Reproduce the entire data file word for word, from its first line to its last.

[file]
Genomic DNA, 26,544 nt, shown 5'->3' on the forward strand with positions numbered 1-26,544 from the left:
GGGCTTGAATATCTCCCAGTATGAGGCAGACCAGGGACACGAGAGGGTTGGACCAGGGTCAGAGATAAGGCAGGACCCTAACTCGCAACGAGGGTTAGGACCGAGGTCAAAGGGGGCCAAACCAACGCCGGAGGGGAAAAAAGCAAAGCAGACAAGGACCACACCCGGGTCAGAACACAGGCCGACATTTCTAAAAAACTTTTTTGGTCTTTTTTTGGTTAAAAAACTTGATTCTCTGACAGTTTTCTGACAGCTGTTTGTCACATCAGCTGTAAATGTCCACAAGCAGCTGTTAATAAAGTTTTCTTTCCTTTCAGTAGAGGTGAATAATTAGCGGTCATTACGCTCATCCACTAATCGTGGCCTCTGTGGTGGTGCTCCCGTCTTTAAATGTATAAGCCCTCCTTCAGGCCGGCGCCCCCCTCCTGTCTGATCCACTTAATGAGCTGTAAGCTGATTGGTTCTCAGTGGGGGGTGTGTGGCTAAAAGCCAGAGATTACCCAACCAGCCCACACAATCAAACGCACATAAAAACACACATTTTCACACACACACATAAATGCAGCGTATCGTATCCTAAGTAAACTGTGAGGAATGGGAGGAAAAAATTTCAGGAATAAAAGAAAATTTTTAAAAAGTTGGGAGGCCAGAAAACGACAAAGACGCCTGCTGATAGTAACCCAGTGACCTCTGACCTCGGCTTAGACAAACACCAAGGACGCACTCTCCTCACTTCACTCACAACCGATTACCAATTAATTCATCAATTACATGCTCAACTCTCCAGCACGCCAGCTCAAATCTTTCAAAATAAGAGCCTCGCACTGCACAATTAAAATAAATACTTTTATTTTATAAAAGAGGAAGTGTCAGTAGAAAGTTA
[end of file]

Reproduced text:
Genomic DNA, 26,544 nt, shown 5'->3' on the forward strand with positions numbered 1-26,544 from the left:
GGGCTTGAATATCTCCCAGTATGAGGCAGACCAGGGACACGAGAGGGTTGGACCAGGGTCAGAGATAAGGCAGGACCCTAACTCGCAACGAGGGTTAGGACCGAGGTCAAAGGGGGCCAAACCAACGCCGGAGGGGAAAAAAGCAAAGCAGACAAGGACCACACCCGGGTCAGAACACAGGCCGACATTTCTAAAAAACTTTTTTGGTCTTTTTTTGGTTAAAAAACTTGATTCTCTGACAGTTTTCTGACAGCTGTTTGTCACATCAGCTGTAAATGTCCACAAGCAGCTGTTAATAAAGTTTTCTTTCCTTTCAGTAGAGGTGAATAATTAGCGGTCATTACGCTCATCCACTAATCGTGGCCTCTGTGGTGGTGCTCCCGTCTTTAAATGTATAAGCCCTCCTTCAGGCCGGCGCCCCCCTCCTGTCTGATCCACTTAATGAGCTGTAAGCTGATTGGTTCTCAGTGGGGGGTGTGTGGCTAAAAGCCAGAGATTACCCAACCAGCCCACACAATCAAACGCACATAAAAACACACATTTTCACACACACACATAAATGCAGCGTATCGTATCCTAAGTAAACTGTGAGGAATGGGAGGAAAAAATTTCAGGAATAAAAGAAAATTTTTAAAAAGTTGGGAGGCCAGAAAACGACAAAGACGCCTGCTGATAGTAACCCAGTGACCTCTGACCTCGGCTTAGACAAACACCAAGGACGCACTCTCCTCACTTCACTCACAACCGATTACCAATTAATTCATCAATTACATGCTCAACTCTCCAGCACGCCAGCTCAAATCTTTCAAAATAAGAGCCTCGCACTGCACAATTAAAATAAATACTTTTATTTTATAAAAGAGGAAGTGTCAGTAGAAAGTTA